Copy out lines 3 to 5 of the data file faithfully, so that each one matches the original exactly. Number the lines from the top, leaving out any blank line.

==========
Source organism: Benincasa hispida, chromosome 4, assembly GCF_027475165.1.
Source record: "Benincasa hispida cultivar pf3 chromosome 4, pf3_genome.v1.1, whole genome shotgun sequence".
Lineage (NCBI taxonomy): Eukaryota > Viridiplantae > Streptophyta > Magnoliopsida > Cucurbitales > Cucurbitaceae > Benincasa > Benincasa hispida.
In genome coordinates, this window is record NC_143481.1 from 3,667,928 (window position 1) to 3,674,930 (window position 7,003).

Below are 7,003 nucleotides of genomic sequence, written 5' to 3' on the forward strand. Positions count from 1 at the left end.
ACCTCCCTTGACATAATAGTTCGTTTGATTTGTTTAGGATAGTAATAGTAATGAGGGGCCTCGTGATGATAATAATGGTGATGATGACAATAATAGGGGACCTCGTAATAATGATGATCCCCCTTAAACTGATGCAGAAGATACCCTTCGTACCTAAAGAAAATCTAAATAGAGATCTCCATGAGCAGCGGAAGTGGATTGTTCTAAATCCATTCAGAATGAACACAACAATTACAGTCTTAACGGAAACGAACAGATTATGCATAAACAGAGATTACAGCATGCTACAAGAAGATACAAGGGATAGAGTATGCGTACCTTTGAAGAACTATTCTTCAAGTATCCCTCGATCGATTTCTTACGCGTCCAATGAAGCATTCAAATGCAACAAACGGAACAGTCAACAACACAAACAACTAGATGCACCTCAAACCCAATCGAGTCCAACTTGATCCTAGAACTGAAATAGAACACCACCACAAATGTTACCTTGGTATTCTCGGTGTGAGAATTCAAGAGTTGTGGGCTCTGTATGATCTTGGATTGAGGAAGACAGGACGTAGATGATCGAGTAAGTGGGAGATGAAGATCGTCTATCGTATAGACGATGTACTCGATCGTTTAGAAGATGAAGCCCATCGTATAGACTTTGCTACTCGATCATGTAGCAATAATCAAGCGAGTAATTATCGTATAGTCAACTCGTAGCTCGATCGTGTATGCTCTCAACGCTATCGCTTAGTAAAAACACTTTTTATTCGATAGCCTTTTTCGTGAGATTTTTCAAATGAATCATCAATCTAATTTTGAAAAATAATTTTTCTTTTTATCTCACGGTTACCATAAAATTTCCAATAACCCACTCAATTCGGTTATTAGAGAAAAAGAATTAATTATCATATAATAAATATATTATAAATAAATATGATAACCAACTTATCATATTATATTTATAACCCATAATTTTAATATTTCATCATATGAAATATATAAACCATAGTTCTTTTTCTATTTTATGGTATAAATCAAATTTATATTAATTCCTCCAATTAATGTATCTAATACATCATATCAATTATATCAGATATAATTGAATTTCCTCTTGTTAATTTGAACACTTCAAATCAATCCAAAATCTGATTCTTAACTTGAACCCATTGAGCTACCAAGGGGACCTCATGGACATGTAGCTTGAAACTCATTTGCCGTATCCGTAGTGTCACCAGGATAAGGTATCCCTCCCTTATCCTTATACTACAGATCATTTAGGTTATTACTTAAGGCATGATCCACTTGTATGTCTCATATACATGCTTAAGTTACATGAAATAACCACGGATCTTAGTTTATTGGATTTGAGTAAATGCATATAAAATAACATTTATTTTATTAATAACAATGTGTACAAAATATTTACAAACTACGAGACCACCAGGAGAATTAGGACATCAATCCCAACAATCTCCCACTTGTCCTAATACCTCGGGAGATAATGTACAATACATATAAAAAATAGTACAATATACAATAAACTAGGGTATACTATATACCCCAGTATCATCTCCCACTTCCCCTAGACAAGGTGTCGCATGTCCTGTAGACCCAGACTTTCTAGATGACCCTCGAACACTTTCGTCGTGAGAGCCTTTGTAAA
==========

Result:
Lineage (NCBI taxonomy): Eukaryota > Viridiplantae > Streptophyta > Magnoliopsida > Cucurbitales > Cucurbitaceae > Benincasa > Benincasa hispida.
In genome coordinates, this window is record NC_143481.1 from 3,667,928 (window position 1) to 3,674,930 (window position 7,003).

Below are 7,003 nucleotides of genomic sequence, written 5' to 3' on the forward strand. Positions count from 1 at the left end.